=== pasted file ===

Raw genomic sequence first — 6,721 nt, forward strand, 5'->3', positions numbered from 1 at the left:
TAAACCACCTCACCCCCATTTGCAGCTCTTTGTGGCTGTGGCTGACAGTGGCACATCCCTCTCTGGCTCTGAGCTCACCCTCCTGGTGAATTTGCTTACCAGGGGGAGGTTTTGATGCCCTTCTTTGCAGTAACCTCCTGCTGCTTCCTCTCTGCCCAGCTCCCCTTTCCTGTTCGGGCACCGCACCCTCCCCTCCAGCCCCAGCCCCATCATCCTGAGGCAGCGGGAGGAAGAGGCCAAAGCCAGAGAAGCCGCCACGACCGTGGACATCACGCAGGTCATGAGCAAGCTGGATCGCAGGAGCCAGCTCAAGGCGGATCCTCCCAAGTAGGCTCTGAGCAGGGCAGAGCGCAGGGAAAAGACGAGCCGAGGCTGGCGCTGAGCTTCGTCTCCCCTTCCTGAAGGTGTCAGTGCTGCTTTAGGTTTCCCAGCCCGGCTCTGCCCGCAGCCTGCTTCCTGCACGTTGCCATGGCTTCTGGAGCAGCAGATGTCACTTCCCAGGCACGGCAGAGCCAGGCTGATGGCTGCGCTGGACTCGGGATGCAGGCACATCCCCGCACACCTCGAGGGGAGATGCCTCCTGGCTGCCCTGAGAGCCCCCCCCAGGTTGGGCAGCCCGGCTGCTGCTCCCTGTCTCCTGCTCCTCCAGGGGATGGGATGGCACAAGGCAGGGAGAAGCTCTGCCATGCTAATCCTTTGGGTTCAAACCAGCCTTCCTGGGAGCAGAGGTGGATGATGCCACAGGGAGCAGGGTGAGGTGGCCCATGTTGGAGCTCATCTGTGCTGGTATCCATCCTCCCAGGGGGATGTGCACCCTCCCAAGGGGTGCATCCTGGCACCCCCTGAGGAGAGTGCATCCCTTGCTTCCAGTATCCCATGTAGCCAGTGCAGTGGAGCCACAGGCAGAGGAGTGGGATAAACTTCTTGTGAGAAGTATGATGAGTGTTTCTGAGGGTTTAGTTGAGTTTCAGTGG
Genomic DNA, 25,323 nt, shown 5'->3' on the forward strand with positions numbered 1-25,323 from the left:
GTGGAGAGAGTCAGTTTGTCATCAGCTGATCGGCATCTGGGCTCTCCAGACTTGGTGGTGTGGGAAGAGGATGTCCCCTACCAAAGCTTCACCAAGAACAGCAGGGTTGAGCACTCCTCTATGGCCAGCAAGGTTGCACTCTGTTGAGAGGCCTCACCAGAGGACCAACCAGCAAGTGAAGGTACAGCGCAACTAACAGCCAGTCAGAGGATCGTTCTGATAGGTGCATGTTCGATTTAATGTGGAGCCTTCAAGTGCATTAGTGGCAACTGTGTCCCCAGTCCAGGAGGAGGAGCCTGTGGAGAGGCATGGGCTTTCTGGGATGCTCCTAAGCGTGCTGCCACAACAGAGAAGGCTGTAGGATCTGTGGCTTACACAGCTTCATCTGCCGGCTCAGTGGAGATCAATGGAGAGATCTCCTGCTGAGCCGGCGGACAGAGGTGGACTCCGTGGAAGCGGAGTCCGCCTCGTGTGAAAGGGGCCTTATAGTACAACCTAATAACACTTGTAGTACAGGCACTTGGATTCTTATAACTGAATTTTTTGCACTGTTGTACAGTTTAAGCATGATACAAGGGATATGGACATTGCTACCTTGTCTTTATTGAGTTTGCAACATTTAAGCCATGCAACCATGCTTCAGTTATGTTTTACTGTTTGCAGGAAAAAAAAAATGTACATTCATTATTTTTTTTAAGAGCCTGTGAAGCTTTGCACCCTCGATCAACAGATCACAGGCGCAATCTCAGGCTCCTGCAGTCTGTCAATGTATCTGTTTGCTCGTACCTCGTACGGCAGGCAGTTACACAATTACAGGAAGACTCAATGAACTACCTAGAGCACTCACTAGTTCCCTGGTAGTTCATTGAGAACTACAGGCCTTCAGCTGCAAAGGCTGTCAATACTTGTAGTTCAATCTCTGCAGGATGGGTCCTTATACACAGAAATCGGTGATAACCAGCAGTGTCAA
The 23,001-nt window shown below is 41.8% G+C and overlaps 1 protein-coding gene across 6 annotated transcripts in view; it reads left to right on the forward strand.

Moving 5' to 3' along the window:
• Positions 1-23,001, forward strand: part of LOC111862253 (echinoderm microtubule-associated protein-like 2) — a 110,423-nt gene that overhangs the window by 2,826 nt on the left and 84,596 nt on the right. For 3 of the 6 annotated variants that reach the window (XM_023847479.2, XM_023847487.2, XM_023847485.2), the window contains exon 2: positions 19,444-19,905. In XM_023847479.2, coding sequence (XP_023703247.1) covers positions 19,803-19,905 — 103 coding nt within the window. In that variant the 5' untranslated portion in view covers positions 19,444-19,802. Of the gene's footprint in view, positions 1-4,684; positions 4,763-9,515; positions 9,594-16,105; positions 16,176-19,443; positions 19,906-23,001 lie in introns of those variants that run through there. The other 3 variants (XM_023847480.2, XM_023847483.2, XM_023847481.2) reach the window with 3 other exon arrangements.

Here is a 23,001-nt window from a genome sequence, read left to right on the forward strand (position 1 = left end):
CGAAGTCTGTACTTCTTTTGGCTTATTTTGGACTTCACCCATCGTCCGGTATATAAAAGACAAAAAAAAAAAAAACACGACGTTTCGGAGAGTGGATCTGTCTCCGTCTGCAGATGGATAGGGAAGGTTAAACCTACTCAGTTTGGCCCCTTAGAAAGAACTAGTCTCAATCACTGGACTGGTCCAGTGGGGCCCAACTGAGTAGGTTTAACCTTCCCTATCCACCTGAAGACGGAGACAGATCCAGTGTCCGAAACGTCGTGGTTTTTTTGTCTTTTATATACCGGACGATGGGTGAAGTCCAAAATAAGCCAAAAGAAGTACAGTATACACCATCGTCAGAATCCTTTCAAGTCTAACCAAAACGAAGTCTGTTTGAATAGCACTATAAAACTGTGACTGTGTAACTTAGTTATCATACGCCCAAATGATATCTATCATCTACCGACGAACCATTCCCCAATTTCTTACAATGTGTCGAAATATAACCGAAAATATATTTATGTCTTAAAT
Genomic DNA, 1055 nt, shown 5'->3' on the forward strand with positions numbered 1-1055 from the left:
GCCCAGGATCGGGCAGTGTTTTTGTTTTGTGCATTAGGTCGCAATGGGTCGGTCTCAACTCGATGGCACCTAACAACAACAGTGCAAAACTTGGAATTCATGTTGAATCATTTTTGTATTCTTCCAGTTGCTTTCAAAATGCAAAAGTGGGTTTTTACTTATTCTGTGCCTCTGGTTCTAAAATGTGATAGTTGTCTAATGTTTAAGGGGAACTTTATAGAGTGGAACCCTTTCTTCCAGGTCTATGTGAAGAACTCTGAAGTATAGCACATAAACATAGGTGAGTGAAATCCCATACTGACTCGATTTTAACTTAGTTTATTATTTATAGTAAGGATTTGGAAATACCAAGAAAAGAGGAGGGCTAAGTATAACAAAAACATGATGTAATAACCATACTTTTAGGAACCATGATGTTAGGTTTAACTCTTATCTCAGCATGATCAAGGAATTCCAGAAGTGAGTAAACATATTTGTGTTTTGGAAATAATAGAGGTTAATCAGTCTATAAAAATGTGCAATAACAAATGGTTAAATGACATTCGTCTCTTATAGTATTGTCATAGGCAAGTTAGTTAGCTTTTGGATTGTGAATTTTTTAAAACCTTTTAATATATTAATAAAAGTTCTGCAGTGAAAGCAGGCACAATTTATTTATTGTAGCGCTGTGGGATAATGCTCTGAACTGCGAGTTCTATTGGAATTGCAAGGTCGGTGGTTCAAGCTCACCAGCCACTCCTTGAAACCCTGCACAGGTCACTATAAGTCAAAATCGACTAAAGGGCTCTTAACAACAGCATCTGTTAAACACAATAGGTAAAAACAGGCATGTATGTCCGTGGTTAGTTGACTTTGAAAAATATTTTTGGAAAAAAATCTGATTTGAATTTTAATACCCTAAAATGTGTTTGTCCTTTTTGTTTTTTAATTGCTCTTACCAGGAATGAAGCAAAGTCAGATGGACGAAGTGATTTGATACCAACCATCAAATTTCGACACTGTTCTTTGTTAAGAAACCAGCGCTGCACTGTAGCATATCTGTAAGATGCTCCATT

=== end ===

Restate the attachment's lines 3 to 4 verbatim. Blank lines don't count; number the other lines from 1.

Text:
Genomic DNA, 25,323 nt, shown 5'->3' on the forward strand with positions numbered 1-25,323 from the left:
GTGGAGAGAGTCAGTTTGTCATCAGCTGATCGGCATCTGGGCTCTCCAGACTTGGTGGTGTGGGAAGAGGATGTCCCCTACCAAAGCTTCACCAAGAACAGCAGGGTTGAGCACTCCTCTATGGCCAGCAAGGTTGCACTCTGTTGAGAGGCCTCACCAGAGGACCAACCAGCAAGTGAAGGTACAGCGCAACTAACAGCCAGTCAGAGGATCGTTCTGATAGGTGCATGTTCGATTTAATGTGGAGCCTTCAAGTGCATTAGTGGCAACTGTGTCCCCAGTCCAGGAGGAGGAGCCTGTGGAGAGGCATGGGCTTTCTGGGATGCTCCTAAGCGTGCTGCCACAACAGAGAAGGCTGTAGGATCTGTGGCTTACACAGCTTCATCTGCCGGCTCAGTGGAGATCAATGGAGAGATCTCCTGCTGAGCCGGCGGACAGAGGTGGACTCCGTGGAAGCGGAGTCCGCCTCGTGTGAAAGGGGCCTTATAGTACAACCTAATAACACTTGTAGTACAGGCACTTGGATTCTTATAACTGAATTTTTTGCACTGTTGTACAGTTTAAGCATGATACAAGGGATATGGACATTGCTACCTTGTCTTTATTGAGTTTGCAACATTTAAGCCATGCAACCATGCTTCAGTTATGTTTTACTGTTTGCAGGAAAAAAAAAATGTACATTCATTATTTTTTTTAAGAGCCTGTGAAGCTTTGCACCCTCGATCAACAGATCACAGGCGCAATCTCAGGCTCCTGCAGTCTGTCAATGTATCTGTTTGCTCGTACCTCGTACGGCAGGCAGTTACACAATTACAGGAAGACTCAATGAACTACCTAGAGCACTCACTAGTTCCCTGGTAGTTCATTGAGAACTACAGGCCTTCAGCTGCAAAGGCTGTCAATACTTGTAGTTCAATCTCTGCAGGATGGGTCCTTATACACAGAAATCGGTGATAACCAGCAGTGTCAA